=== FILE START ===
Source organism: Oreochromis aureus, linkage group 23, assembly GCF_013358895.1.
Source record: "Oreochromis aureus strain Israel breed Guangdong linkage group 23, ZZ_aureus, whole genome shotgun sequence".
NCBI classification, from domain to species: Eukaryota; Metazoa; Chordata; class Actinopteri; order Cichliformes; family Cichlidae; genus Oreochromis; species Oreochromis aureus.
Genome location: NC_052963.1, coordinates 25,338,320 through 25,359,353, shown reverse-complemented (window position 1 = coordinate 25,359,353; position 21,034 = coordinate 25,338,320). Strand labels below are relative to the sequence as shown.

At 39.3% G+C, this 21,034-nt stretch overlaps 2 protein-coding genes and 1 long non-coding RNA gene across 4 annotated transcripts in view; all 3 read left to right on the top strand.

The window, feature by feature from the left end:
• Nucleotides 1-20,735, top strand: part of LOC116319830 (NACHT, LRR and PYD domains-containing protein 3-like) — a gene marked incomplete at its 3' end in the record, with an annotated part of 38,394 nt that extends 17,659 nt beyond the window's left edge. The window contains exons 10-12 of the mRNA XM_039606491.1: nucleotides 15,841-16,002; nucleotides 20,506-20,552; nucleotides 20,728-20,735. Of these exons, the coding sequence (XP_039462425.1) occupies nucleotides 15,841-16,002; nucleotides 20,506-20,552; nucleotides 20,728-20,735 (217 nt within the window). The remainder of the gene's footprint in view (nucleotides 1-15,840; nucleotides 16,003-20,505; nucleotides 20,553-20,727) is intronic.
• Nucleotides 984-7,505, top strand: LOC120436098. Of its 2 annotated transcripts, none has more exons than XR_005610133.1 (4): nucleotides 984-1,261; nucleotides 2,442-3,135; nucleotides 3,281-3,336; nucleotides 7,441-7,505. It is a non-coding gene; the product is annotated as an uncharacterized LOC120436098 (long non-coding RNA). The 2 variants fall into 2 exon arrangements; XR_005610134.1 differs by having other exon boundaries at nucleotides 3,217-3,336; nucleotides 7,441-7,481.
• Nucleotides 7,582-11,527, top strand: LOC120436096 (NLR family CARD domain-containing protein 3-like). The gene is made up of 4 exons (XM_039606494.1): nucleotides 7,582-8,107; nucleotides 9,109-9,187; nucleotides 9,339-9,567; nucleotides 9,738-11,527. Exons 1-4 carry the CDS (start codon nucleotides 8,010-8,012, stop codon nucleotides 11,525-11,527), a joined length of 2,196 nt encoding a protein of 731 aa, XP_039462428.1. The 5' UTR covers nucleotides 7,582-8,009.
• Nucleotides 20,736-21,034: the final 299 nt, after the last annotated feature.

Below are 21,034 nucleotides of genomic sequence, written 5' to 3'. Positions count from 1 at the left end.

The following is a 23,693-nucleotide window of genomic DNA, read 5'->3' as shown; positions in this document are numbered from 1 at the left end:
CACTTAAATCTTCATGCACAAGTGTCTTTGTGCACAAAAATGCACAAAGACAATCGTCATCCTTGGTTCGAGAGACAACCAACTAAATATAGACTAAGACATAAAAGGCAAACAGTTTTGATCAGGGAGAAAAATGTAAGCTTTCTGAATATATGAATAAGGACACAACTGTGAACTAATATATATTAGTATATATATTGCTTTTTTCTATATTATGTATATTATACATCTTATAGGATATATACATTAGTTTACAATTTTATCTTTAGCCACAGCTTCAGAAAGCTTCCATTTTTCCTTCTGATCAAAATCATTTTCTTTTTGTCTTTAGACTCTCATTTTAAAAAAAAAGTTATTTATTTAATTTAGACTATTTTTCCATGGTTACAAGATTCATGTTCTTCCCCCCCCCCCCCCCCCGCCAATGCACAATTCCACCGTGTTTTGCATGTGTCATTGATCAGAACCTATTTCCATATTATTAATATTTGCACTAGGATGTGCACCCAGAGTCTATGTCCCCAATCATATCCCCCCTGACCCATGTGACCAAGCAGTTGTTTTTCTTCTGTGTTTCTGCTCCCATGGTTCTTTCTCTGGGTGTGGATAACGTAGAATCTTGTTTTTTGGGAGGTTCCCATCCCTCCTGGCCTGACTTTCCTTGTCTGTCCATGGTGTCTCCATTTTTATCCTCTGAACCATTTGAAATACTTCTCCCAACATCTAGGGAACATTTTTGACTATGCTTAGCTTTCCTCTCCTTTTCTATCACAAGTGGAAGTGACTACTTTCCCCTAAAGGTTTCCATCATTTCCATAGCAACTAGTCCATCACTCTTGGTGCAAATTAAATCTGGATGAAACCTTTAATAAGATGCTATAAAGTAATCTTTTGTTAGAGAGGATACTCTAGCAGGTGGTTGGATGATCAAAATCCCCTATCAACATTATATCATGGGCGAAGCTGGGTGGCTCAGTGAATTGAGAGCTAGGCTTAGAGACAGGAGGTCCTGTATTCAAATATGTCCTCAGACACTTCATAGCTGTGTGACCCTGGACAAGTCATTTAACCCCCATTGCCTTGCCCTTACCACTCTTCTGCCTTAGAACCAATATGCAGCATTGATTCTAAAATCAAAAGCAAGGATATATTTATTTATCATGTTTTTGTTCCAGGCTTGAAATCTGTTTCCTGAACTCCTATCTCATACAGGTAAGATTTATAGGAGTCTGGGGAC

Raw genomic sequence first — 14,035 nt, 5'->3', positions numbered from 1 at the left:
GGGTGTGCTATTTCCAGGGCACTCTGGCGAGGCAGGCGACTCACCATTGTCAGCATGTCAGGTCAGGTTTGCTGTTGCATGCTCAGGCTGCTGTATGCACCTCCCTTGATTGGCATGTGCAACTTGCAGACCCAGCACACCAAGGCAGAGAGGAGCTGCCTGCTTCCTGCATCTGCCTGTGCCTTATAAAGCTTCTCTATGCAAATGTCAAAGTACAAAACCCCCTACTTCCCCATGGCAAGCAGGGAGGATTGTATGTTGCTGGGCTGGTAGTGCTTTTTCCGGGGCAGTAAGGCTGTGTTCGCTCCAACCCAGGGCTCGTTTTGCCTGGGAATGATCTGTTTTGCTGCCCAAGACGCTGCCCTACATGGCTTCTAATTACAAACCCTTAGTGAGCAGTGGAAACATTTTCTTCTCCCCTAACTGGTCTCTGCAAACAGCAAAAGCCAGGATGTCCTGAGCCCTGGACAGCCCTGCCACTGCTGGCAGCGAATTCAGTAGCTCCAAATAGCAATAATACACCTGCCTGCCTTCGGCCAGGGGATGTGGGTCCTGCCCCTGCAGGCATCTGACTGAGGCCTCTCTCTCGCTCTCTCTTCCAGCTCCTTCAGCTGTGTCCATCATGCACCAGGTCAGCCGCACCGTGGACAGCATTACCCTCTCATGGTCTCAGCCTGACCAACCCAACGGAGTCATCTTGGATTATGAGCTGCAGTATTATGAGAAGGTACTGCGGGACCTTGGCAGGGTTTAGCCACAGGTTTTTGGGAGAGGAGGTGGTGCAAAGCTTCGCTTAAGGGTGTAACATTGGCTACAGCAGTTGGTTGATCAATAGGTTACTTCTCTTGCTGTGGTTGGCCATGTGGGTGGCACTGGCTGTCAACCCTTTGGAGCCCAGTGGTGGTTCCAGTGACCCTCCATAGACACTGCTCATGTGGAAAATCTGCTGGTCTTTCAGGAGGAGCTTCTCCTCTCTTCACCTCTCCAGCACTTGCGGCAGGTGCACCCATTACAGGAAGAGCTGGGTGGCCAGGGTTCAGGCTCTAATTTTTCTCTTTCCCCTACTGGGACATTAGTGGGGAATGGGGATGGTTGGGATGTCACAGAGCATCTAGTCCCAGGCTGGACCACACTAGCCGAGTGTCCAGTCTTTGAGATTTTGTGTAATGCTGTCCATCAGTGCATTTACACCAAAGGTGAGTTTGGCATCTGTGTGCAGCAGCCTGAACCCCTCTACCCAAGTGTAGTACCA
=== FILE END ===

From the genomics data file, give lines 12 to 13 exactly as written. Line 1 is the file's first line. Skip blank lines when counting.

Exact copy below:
The following is a 23,693-nucleotide window of genomic DNA, read 5'->3' as shown; positions in this document are numbered from 1 at the left end:
CACTTAAATCTTCATGCACAAGTGTCTTTGTGCACAAAAATGCACAAAGACAATCGTCATCCTTGGTTCGAGAGACAACCAACTAAATATAGACTAAGACATAAAAGGCAAACAGTTTTGATCAGGGAGAAAAATGTAAGCTTTCTGAATATATGAATAAGGACACAACTGTGAACTAATATATATTAGTATATATATTGCTTTTTTCTATATTATGTATATTATACATCTTATAGGATATATACATTAGTTTACAATTTTATCTTTAGCCACAGCTTCAGAAAGCTTCCATTTTTCCTTCTGATCAAAATCATTTTCTTTTTGTCTTTAGACTCTCATTTTAAAAAAAAAGTTATTTATTTAATTTAGACTATTTTTCCATGGTTACAAGATTCATGTTCTTCCCCCCCCCCCCCCCCCGCCAATGCACAATTCCACCGTGTTTTGCATGTGTCATTGATCAGAACCTATTTCCATATTATTAATATTTGCACTAGGATGTGCACCCAGAGTCTATGTCCCCAATCATATCCCCCCTGACCCATGTGACCAAGCAGTTGTTTTTCTTCTGTGTTTCTGCTCCCATGGTTCTTTCTCTGGGTGTGGATAACGTAGAATCTTGTTTTTTGGGAGGTTCCCATCCCTCCTGGCCTGACTTTCCTTGTCTGTCCATGGTGTCTCCATTTTTATCCTCTGAACCATTTGAAATACTTCTCCCAACATCTAGGGAACATTTTTGACTATGCTTAGCTTTCCTCTCCTTTTCTATCACAAGTGGAAGTGACTACTTTCCCCTAAAGGTTTCCATCATTTCCATAGCAACTAGTCCATCACTCTTGGTGCAAATTAAATCTGGATGAAACCTTTAATAAGATGCTATAAAGTAATCTTTTGTTAGAGAGGATACTCTAGCAGGTGGTTGGATGATCAAAATCCCCTATCAACATTATATCATGGGCGAAGCTGGGTGGCTCAGTGAATTGAGAGCTAGGCTTAGAGACAGGAGGTCCTGTATTCAAATATGTCCTCAGACACTTCATAGCTGTGTGACCCTGGACAAGTCATTTAACCCCCATTGCCTTGCCCTTACCACTCTTCTGCCTTAGAACCAATATGCAGCATTGATTCTAAAATCAAAAGCAAGGATATATTTATTTATCATGTTTTTGTTCCAGGCTTGAAATCTGTTTCCTGAACTCCTATCTCATACAGGTAAGATTTATAGGAGTCTGGGGAC